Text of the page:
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1.8 When to Use awk

Now that you've seen some of what awk can do, you might wonder how awk could be useful for you. By using utility programs, advanced patterns, field separators, arithmetic statements, and other selection criteria, you can produce much more complex output. The awk language is very useful for producing reports from large amounts of raw data, such as summarizing information from the output of other utility programs like ls. (See More Complex.)

Programs written with awk are usually much smaller than they would be in other languages. This makes awk programs easy to compose and use. Often, awk programs can be quickly composed at your keyboard, used once, and thrown away. Because awk programs are interpreted, you can avoid the (usually lengthy) compilation part of the typical edit-compile-test-debug cycle of software development.

Complex programs have been written in awk, including a complete retargetable assembler for eight-bit microprocessors (see Glossary, for more information), and a microcode assembler for a special-purpose Prolog computer. While the original awk's capabilities were strained by tasks of such complexity, modern versions are more capable. Even Brian Kernighan's version of awk has fewer predefined limits, and those that it has are much larger than they used to be.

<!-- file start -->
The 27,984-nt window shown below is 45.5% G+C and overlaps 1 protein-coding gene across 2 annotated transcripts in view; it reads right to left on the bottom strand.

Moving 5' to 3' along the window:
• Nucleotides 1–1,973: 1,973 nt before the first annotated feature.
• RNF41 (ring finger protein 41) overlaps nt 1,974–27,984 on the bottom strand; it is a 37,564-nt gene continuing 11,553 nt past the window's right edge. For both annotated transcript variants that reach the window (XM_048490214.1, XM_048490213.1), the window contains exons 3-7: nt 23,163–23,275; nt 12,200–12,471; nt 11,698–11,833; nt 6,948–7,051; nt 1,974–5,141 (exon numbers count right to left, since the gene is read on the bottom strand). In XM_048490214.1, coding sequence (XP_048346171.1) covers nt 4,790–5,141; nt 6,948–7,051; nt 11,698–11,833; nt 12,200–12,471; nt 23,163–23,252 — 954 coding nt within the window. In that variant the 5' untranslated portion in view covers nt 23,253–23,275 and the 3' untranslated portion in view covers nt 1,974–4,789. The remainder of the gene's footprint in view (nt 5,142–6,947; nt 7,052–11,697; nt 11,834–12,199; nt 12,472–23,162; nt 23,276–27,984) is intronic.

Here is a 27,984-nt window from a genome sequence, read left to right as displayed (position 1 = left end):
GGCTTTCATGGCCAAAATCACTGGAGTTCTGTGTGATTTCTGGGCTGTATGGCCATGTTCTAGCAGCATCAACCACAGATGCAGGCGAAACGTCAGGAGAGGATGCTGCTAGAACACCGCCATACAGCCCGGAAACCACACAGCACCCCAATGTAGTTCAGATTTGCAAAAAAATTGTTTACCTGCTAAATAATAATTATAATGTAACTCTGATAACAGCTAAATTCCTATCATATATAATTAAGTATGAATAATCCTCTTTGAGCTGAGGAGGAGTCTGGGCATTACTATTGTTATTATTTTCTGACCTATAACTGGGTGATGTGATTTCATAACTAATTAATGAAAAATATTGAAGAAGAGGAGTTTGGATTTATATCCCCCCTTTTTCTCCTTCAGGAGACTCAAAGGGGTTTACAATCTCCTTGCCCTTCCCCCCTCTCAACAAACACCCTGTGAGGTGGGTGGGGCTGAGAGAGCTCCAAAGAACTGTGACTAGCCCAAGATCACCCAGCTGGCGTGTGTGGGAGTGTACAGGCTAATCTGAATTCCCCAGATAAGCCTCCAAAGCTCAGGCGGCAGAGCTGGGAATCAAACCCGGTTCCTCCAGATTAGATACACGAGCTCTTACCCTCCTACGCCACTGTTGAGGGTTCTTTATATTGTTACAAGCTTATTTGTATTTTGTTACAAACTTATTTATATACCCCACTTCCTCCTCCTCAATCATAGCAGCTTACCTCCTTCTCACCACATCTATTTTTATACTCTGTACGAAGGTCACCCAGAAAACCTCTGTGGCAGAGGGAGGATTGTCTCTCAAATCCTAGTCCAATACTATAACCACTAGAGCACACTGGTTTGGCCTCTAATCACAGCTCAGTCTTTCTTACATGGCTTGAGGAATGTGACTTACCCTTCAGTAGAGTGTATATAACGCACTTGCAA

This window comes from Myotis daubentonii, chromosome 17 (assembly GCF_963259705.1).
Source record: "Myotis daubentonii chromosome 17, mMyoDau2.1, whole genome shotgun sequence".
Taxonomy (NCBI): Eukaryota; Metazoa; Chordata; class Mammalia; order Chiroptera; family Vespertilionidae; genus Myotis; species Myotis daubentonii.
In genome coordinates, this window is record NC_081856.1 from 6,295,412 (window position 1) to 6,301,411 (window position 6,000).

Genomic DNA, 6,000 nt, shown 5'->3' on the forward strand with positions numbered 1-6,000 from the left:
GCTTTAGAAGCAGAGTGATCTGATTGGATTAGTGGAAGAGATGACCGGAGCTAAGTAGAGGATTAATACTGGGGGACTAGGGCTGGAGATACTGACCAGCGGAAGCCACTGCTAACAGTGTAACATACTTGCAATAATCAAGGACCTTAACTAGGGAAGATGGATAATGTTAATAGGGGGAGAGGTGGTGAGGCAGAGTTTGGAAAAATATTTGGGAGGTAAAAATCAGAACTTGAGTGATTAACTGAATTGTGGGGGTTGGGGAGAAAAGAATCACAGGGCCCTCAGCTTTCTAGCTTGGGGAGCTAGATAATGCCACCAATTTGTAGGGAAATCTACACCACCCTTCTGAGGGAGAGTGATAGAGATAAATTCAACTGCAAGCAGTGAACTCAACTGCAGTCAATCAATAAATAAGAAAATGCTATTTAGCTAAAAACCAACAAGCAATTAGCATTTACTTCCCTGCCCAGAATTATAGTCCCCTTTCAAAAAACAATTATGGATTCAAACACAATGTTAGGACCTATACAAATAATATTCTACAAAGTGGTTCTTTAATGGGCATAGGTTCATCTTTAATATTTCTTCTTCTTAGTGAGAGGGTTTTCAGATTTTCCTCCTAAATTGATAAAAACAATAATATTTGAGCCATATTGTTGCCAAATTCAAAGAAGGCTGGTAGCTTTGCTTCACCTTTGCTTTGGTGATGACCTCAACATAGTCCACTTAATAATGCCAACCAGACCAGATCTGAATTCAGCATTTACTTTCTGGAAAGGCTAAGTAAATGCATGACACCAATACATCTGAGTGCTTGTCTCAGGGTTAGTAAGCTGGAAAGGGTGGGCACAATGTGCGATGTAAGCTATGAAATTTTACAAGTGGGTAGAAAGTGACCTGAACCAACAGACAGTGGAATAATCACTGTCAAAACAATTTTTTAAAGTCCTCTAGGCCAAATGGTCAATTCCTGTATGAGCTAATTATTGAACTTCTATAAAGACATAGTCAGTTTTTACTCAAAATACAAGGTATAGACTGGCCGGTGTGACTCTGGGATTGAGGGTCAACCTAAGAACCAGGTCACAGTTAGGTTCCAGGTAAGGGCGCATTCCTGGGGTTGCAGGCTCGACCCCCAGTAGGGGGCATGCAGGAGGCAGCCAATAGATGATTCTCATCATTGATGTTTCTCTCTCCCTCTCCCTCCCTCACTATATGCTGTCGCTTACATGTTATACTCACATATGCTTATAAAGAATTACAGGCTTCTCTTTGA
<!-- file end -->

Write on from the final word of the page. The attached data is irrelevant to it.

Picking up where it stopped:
If you find yourself writing awk scripts of more than, say, a few hundred lines, you might consider using a different programming language. Emacs Lisp is a good choice if you need sophisticated string or pattern matching capabilities. The shell is also good at string and pattern matching; in addition, it allows powerful use of the system utilities. More conventional languages, such as C, C++, and Java, offer better facilities for system programming and for managing the complexity of large programs. Programs in these languages may require more lines of source code than the equivalent awk programs, but they are easier to maintain and usually run more efficiently.